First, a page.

2012-2013 The Spaces of Recreational running, UCL ‘Bridging the Gaps’ Fund 2011, with Dr Russell Hitchings (Department of Geography UCL), Dr Courtney Kipps (Department of Sports Medicine, UCL), £4,500
    2014-2016 Formas, Swedish Research Council, Reinterpreting Fitness Running. Co-investigator. Principle investigator Prof Mattias Qvistrom, Swedish University of Agricultural Sciences. 4,400,000 Swedish krona.

    I have been involved in a diverse array of knowledge transfer activity and I have developed a number of collaborations with artists and organisations that connect my research to non-academic audiences.

    Drawing together my research on urban environments and popular fitness practices, and collaborating with the artist Kai Syng Tan, I established  Run! Run! Run!, an international festival for running research. In June 2014, we curated a one-day festival at the Slade Research Centre. This festival brought together a range of artists (photographers, painters, performers), anthropologists, biologists, geographers, film makers, philosophers, historians, medical doctors, activists, and social entrepreneurs to explore the practice of running. More than 50 people contributed to the festival, from 10 different countries. The festival was reported in the Guardian (and written up in Cultural Geographies 3). A follow-up festival was held across three sites in 2016. I also collaborated with Kai Syng Tan at the ANTI Festival in Kupio, Finland, Sept 2015. This involved a public lecture, and co-running the workshops for the performance piece 'AntiAdultRun!' – this involved co-producing a 15-minute participatory performance with Kupio school children.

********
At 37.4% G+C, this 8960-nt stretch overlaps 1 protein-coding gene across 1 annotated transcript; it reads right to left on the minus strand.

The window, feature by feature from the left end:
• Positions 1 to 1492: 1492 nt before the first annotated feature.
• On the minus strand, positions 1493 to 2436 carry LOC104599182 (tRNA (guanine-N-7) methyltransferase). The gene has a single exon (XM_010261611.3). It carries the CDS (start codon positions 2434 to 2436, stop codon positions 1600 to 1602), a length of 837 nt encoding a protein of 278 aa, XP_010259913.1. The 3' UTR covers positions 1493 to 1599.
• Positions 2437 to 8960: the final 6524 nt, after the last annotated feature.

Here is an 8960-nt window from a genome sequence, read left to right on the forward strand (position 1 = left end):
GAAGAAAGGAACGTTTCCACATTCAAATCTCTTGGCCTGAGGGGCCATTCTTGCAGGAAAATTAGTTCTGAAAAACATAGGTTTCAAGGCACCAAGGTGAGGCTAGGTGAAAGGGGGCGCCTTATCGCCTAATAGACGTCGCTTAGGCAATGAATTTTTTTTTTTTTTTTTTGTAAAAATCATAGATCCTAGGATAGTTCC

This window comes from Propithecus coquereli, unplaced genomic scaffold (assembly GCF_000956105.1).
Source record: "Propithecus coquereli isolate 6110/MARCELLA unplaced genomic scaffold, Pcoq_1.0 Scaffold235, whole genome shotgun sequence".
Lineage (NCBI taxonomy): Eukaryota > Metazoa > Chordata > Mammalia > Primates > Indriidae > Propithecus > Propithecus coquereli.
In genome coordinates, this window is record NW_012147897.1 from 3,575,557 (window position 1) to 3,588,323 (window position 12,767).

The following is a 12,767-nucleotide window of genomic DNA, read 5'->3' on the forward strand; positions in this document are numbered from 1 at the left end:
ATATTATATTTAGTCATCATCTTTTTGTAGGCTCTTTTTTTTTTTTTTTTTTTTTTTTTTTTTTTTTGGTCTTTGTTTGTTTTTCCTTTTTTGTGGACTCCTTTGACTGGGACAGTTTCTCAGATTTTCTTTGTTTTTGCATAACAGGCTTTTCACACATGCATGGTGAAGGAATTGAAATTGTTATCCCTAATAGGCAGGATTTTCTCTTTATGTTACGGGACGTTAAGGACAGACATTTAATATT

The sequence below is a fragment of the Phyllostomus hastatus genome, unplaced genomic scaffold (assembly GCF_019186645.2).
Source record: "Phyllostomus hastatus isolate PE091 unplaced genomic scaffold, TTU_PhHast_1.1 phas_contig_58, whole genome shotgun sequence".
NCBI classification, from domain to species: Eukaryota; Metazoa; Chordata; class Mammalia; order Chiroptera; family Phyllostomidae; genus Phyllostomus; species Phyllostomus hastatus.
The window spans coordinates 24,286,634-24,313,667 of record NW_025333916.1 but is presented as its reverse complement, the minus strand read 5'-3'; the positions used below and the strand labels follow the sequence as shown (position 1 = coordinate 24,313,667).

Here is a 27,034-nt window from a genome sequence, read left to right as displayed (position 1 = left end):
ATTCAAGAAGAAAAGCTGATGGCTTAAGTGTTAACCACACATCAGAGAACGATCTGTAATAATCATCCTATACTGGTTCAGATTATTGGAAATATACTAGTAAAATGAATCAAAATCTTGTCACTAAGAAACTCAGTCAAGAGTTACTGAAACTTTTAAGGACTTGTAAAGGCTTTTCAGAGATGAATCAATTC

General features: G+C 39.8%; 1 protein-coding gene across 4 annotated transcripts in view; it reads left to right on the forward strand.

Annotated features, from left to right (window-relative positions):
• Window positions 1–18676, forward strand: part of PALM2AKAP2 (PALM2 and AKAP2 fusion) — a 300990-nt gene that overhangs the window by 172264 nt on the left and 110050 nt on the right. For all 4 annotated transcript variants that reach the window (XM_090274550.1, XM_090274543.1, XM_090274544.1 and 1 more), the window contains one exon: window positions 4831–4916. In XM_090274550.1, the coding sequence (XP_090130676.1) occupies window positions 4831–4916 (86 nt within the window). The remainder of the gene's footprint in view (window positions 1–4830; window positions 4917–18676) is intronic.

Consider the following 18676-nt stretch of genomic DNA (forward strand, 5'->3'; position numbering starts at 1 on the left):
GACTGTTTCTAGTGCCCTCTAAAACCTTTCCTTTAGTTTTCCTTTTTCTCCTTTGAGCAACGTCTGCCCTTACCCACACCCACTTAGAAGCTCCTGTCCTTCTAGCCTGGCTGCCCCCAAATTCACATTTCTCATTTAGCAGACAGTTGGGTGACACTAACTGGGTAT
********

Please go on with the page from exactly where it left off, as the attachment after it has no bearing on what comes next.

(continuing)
Connecting with my research on urban sociality and public space, in 2017 I was invited to run workshops on producing convivial public spaces at the London Libraries’ Annual Conference. This led to being invited to be a keynote speaker at the 2017 Annual Conference of the Society of Chief Librarians UK in Coventry, UK. I have also presented my research on urban cycling to a range of cycling groups including the London Cycling Campaign. With my co-author, Dr Peter Wood, I produced blogs summarising the key findings of our Environment and Planning A paper for Cycling UK ( and LCC (